- Unstructured\Unusable Data to Valuable Information – I believe this is the year where we will begin to see the fruits of our labor as we shift from rapid adoption to seeking a return on our investments. One of the significantly under-developed promises of these systems is the ability to improve our organizations through better information extracted from all of this clinical and financial data. ‘Data Analytics’ or ‘Business Intelligence’ tools are increasingly becoming a competitive conversation for the vendors. This is now seen as a critically important component of a complete system, as it should be. This is our opportunity to demonstrate the power of the investments we have been making. Again, specific projects targeting improved business outcomes through better use of our data will be a way of demonstrating a return on the investment.
- Limited Patient Impact to Patient Engagement - For many organizations, this will be the first year the patient really becomes a central part of the information technology conversation. In all honesty, we have given a great deal of lip-service to being patient-centered in our approach to adoption of EHRs, but how many of us have actually engaged patients in the process of choosing or implementing technology? I suspect that number would be very low. With the patient portal becoming more ubiquitous in order to meet Meaningful Use Stage 2, this opens the door for organizations to begin investing in technologies that truly do connect the provider and patient, the patient and family, the patient and other care providers. This really is a critical early step in a truly patient-centered Electronic Health Record. Those facilities that embrace this effort as a way to better connect with their communities for patient health, I believe, will see this as a way to improve their organizational performance in numerous success categories. As is common for many IT projects, those that do the bare minimum to comply will waste significant money on limited returns.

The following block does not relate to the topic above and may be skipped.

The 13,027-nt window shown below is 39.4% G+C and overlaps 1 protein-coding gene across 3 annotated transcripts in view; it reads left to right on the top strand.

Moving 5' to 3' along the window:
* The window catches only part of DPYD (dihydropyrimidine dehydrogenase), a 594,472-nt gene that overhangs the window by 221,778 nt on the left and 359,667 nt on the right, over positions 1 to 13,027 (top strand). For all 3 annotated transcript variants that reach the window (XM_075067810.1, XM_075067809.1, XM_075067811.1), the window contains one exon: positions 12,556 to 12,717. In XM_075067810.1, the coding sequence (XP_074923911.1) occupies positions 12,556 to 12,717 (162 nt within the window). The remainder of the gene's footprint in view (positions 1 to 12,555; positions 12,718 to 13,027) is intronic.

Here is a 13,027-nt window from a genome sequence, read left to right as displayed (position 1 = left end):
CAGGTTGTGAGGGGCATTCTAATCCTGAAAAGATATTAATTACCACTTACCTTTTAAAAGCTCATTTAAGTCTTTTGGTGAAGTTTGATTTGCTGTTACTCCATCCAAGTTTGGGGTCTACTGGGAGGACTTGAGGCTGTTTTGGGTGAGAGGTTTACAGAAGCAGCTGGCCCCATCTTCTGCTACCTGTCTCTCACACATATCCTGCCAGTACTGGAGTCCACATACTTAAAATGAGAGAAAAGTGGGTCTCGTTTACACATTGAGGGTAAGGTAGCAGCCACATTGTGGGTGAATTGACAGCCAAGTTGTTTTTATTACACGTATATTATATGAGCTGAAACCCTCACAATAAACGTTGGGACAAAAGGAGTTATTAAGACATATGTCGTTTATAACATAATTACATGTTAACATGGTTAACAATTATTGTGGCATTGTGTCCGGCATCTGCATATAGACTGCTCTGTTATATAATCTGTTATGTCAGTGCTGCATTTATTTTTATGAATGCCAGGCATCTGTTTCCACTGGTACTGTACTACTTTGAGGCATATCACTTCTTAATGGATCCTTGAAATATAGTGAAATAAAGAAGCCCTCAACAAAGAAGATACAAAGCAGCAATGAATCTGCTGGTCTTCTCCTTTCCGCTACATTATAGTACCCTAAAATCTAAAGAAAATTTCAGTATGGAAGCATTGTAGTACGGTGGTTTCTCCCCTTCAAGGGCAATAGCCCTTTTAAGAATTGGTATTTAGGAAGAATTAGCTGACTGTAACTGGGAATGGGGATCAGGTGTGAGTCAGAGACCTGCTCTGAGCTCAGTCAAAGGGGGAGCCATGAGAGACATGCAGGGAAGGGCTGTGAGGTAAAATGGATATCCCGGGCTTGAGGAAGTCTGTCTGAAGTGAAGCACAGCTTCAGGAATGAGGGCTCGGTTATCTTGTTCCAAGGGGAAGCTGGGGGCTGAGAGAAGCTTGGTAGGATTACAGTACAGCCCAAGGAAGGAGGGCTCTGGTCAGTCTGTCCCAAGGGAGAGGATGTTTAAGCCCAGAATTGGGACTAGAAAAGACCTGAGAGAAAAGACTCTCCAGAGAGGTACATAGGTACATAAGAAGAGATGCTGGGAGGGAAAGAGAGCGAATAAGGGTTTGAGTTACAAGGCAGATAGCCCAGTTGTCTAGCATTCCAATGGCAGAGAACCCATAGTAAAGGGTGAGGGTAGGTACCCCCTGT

- Reliable Technology to Robust Technology – This is a subtle difference, but it is an important change for us to make as we think about the systems we put in place to create a culture of continuous improvement. The wiki definition of Robustness is “the ability of a system to resist change without adapting its initial stable configuration.” If you look at this definition from a pure computer science standpoint, it is simply this: “The harder it is to create an error of any type or form that the computer cannot handle safely, the more robust the system is.” We need to be SYSTEMS thinkers in the way we deploy technologies going forward. Our datacenters, our network infrastructure, our methods for dealing with multiple input device types (PC’s, thin clients, tablets, phablets) and software enhancements all need to have a systems approach to minimizing negative end-user and patient impacts caused by user error, systems downtime, software upgrades, etc. Some of these systems are technological, but most are people and process based. For example, what have we done to maintain access to a 24-hour rolling patient summary in the event the software is unavailable? What is our system’s approach to upgrading our technology and testing new enhancements so that the value of the software is optimized without disrupting end-user productivity? These are questions that have answers; but it is important to step away from the constant barrage of new implementation for a bit to shift the focus in this direction or our systems will not be reliable or robust.
Overall, I think 2014 will be another year of much hard work just to complete projects already under way. However, I am optimistic that as we look beyond these projects that our planning for the future will entail much of the above and that’s exciting! At ICE we are always working to create new and better ways to assist our clients in achieving their IT Objectives and we will continue that effort in earnest this coming year. It is our wish for 2014 that you and your organization will have great success!